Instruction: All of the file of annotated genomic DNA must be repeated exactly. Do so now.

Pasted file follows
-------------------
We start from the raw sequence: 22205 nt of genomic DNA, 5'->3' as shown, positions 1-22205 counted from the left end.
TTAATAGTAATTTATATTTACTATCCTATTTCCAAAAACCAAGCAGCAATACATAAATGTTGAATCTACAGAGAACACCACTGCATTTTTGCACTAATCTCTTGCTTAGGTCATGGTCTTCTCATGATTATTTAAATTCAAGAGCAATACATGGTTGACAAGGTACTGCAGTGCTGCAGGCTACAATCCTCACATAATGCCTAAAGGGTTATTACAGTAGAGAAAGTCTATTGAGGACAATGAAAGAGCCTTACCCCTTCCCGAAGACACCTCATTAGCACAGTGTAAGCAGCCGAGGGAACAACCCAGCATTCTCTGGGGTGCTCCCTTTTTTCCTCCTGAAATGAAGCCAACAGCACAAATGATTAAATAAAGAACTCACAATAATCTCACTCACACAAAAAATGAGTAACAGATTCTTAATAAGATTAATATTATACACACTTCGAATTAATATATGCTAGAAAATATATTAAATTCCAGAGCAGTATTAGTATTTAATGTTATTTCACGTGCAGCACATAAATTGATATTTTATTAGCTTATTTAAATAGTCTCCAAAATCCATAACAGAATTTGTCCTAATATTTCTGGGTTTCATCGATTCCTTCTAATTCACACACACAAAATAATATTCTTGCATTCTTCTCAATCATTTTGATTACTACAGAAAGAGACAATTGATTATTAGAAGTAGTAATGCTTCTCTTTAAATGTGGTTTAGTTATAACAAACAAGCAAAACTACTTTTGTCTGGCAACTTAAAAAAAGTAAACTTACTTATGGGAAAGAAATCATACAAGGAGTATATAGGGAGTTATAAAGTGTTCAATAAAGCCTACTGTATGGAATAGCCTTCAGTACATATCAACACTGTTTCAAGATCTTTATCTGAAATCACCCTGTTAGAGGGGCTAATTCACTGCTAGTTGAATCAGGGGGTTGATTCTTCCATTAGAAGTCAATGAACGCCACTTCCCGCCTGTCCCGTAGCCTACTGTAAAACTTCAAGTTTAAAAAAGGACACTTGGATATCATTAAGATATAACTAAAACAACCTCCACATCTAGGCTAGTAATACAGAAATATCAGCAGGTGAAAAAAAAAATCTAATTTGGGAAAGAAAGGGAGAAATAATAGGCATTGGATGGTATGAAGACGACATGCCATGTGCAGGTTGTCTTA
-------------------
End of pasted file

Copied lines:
We start from the raw sequence: 22205 nt of genomic DNA, 5'->3' as shown, positions 1-22205 counted from the left end.
TTAATAGTAATTTATATTTACTATCCTATTTCCAAAAACCAAGCAGCAATACATAAATGTTGAATCTACAGAGAACACCACTGCATTTTTGCACTAATCTCTTGCTTAGGTCATGGTCTTCTCATGATTATTTAAATTCAAGAGCAATACATGGTTGACAAGGTACTGCAGTGCTGCAGGCTACAATCCTCACATAATGCCTAAAGGGTTATTACAGTAGAGAAAGTCTATTGAGGACAATGAAAGAGCCTTACCCCTTCCCGAAGACACCTCATTAGCACAGTGTAAGCAGCCGAGGGAACAACCCAGCATTCTCTGGGGTGCTCCCTTTTTTCCTCCTGAAATGAAGCCAACAGCACAAATGATTAAATAAAGAACTCACAATAATCTCACTCACACAAAAAATGAGTAACAGATTCTTAATAAGATTAATATTATACACACTTCGAATTAATATATGCTAGAAAATATATTAAATTCCAGAGCAGTATTAGTATTTAATGTTATTTCACGTGCAGCACATAAATTGATATTTTATTAGCTTATTTAAATAGTCTCCAAAATCCATAACAGAATTTGTCCTAATATTTCTGGGTTTCATCGATTCCTTCTAATTCACACACACAAAATAATATTCTTGCATTCTTCTCAATCATTTTGATTACTACAGAAAGAGACAATTGATTATTAGAAGTAGTAATGCTTCTCTTTAAATGTGGTTTAGTTATAACAAACAAGCAAAACTACTTTTGTCTGGCAACTTAAAAAAAGTAAACTTACTTATGGGAAAGAAATCATACAAGGAGTATATAGGGAGTTATAAAGTGTTCAATAAAGCCTACTGTATGGAATAGCCTTCAGTACATATCAACACTGTTTCAAGATCTTTATCTGAAATCACCCTGTTAGAGGGGCTAATTCACTGCTAGTTGAATCAGGGGGTTGATTCTTCCATTAGAAGTCAATGAACGCCACTTCCCGCCTGTCCCGTAGCCTACTGTAAAACTTCAAGTTTAAAAAAGGACACTTGGATATCATTAAGATATAACTAAAACAACCTCCACATCTAGGCTAGTAATACAGAAATATCAGCAGGTGAAAAAAAAAATCTAATTTGGGAAAGAAAGGGAGAAATAATAGGCATTGGATGGTATGAAGACGACATGCCATGTGCAGGTTGTCTTA